Success in transforming industry through new technology, innovative design and better systems management will depend to a large extent on market forces to support such a revolution. Current markets often offer little incentive for environmentally responsible behaviour. Normally, companies and consumers are protected/exempted from the direct costs of any environmental degradation that their activities incur. Those costs, in the form of haze, groundwater contamination, pesticides residue and acid rain, are borne by individuals not directly responsible for them or by the community at large. When companies are made to internalize the costs, called full cost pricing, then market forces will begin to penalize environmentally harmful practices and reward the good practices.
But any efforts by industry will be fruitless unless the government also involves itself in adjusting tax and regulatory policies in order to intervene in markets on behalf of the environment. Many policy measures are available to the government in acting to prompt industry to internalize environmental costs. Taxes can be imposed on pollution emissions, energy consumption and the use of virgin material or toxic substances. A complementary strategy is the elimination of government subsidies that impede environmental goals. Subsidies, which range from tax incentives for extractive activities such as mining to artificially low charges for energy or water, can lead to overuse of resources and serious environmental contamination. Another more indirect scheme is emission trading, where a limited pool of credits is exchanged on the open market to reward those industries that emit less pollution. That type of scheme is favoured by companies because it allows them to decide on their own how to achieve environmental objectives at minimum costs.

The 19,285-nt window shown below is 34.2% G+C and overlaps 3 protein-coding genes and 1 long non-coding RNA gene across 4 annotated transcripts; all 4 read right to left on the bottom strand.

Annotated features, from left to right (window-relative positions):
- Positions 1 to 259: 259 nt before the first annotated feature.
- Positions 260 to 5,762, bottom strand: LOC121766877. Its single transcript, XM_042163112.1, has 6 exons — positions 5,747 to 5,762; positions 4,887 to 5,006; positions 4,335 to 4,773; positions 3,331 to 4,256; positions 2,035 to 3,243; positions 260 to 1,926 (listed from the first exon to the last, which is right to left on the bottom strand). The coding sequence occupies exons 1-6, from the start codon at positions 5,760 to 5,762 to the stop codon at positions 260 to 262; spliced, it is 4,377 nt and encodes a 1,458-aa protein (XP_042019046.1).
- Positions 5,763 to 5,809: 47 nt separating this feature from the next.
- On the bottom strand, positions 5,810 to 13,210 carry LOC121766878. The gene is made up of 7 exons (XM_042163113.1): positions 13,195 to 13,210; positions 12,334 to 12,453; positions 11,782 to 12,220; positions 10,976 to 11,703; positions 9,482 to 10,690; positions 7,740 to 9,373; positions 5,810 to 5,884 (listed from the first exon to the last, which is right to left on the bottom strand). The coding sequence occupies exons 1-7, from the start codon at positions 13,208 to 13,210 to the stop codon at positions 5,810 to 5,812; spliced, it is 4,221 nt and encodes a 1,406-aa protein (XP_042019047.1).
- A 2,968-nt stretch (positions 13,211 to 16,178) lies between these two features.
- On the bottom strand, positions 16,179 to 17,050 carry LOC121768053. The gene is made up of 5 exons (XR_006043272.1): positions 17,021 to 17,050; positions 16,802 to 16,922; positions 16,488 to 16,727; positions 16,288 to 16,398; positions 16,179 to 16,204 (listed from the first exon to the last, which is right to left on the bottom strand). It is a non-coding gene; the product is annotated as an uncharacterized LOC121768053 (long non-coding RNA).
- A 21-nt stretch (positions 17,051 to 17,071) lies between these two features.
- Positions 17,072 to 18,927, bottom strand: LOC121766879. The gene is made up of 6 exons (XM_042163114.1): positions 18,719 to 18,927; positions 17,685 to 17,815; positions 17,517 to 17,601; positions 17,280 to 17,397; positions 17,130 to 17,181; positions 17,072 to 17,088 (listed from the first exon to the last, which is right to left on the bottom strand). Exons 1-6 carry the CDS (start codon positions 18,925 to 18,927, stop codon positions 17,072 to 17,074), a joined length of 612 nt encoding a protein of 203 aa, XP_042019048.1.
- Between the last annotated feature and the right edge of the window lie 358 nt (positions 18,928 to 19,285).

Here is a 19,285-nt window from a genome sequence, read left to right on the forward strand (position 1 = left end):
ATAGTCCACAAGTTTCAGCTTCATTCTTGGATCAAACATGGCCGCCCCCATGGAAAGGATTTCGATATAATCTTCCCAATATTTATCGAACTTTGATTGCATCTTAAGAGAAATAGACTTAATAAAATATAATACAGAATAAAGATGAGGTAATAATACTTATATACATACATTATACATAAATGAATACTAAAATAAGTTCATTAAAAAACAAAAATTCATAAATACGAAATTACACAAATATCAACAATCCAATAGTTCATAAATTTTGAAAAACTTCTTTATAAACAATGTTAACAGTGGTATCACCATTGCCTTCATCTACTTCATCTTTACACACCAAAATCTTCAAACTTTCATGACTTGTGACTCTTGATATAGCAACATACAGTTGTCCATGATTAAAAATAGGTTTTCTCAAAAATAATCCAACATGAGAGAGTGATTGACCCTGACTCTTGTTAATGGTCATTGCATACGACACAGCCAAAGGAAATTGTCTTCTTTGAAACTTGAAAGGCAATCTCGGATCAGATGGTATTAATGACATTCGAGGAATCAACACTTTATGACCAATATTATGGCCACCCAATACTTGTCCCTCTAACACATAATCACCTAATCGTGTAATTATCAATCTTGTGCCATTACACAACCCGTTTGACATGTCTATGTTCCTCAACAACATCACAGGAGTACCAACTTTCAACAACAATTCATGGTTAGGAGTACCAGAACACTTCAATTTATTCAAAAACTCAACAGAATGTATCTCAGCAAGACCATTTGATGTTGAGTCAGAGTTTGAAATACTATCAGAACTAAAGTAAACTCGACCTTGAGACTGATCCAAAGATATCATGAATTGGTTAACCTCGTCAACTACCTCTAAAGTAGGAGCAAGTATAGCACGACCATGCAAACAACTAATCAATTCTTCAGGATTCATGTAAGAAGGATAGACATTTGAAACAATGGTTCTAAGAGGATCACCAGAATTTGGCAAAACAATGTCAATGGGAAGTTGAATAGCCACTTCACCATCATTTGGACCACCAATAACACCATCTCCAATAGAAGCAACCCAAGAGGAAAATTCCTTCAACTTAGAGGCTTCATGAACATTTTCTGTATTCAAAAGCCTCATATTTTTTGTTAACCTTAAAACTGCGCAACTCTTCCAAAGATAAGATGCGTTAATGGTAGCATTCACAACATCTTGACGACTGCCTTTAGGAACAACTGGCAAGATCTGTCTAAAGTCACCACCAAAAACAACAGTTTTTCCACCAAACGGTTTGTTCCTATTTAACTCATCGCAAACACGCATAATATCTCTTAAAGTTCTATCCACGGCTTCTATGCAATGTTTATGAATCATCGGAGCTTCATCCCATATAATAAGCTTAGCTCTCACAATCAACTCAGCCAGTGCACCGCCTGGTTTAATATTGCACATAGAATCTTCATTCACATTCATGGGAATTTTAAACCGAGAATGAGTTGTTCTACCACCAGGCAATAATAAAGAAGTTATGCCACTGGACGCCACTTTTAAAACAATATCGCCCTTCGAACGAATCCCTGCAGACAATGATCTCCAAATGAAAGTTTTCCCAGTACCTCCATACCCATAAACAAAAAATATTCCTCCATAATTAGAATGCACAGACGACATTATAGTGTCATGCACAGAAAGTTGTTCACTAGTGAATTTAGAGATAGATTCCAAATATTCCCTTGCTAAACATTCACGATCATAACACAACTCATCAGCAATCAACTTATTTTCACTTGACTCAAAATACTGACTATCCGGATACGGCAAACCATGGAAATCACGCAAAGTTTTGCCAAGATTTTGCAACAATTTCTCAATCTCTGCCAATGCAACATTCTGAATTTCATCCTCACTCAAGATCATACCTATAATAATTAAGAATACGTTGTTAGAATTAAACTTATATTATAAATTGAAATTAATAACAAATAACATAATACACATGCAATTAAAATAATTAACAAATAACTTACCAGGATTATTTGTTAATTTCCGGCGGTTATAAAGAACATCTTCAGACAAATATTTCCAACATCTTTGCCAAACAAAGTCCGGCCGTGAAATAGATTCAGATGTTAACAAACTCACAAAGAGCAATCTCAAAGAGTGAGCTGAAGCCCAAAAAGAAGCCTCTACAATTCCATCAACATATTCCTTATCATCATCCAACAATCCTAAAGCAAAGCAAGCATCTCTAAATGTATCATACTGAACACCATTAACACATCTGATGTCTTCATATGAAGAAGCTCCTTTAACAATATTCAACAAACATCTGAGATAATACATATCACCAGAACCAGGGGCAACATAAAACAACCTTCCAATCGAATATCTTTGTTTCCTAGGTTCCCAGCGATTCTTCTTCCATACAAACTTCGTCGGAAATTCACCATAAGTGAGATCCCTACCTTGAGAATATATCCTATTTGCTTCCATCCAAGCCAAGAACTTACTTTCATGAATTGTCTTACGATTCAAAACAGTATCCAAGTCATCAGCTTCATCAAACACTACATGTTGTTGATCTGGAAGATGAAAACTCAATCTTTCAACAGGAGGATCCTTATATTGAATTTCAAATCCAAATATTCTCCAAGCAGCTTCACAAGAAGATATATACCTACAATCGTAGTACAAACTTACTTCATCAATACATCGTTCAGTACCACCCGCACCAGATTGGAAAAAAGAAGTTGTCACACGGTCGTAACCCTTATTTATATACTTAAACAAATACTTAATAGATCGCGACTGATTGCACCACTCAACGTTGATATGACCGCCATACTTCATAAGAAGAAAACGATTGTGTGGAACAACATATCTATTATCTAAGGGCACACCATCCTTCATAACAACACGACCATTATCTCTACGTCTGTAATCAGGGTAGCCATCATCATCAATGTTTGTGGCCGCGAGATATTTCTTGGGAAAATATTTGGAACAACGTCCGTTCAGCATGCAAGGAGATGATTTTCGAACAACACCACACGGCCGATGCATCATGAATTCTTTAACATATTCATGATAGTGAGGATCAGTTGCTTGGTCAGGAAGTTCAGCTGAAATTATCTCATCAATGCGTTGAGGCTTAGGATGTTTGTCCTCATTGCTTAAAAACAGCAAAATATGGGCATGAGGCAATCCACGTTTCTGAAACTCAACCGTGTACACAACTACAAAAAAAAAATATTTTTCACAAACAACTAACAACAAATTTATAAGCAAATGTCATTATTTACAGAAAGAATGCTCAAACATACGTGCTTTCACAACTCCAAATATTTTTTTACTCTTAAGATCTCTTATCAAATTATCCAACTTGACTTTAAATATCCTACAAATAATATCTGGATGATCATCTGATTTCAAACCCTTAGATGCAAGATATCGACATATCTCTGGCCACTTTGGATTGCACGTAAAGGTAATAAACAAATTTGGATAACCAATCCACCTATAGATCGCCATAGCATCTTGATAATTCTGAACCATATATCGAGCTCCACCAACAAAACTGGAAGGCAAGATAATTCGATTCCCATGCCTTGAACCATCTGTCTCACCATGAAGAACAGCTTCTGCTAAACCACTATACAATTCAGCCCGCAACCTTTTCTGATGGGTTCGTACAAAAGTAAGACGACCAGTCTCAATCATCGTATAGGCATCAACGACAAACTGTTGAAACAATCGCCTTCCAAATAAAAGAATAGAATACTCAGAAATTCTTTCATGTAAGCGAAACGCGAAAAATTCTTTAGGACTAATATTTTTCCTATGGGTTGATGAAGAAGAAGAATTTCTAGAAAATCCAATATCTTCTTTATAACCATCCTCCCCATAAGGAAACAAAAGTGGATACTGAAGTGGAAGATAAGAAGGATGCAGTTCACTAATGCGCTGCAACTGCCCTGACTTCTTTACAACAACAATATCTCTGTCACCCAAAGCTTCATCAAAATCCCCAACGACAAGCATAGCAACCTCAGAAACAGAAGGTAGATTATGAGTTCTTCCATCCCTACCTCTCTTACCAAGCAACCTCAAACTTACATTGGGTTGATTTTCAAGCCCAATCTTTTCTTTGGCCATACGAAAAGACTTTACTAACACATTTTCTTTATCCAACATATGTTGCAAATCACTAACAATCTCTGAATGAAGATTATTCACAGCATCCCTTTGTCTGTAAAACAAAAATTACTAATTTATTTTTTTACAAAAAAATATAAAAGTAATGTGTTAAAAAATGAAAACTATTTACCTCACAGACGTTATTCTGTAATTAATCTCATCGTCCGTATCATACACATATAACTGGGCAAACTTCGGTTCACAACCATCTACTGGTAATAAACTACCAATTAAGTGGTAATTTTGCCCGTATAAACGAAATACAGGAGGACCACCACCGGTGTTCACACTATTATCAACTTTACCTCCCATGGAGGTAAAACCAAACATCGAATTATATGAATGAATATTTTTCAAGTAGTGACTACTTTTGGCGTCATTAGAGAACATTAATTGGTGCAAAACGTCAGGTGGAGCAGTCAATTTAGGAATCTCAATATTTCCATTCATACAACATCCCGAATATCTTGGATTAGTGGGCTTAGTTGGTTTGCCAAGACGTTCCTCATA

In addition, the government. can influence markets through environmental regulations. Current regulations take the form of command and control, that is, they specify emission standards or disposal practices for toxic materials and prohibit certain polluting activities. Such regulations, while effective within their particular sphere, focus attention on specific pollutants in isolation, prompting investment in end-of-pipe pollution control rather than changes in industrial practice when attempting to realize the overall goal of pollution prevention.
The goal of industrial sustainability entails more than just a transformation of technology and its applications. It involves a more fundamental revolution in corporate culture, that is, in the philosophy business uses to make decisions. In other words, the transformation to sustainability should begin in the boardroom, where management attitudes, organizational structures and performance incentives are all shaped. Without a change in corporate culture to enable the prevention ethic to be embraced and the strategic value of sustainable practices to be realized, any change in technology will be largely reactive and based on short-term compliance. Once the fundamental change in business thinking is made, however, progress is expected to be more rapid and profound.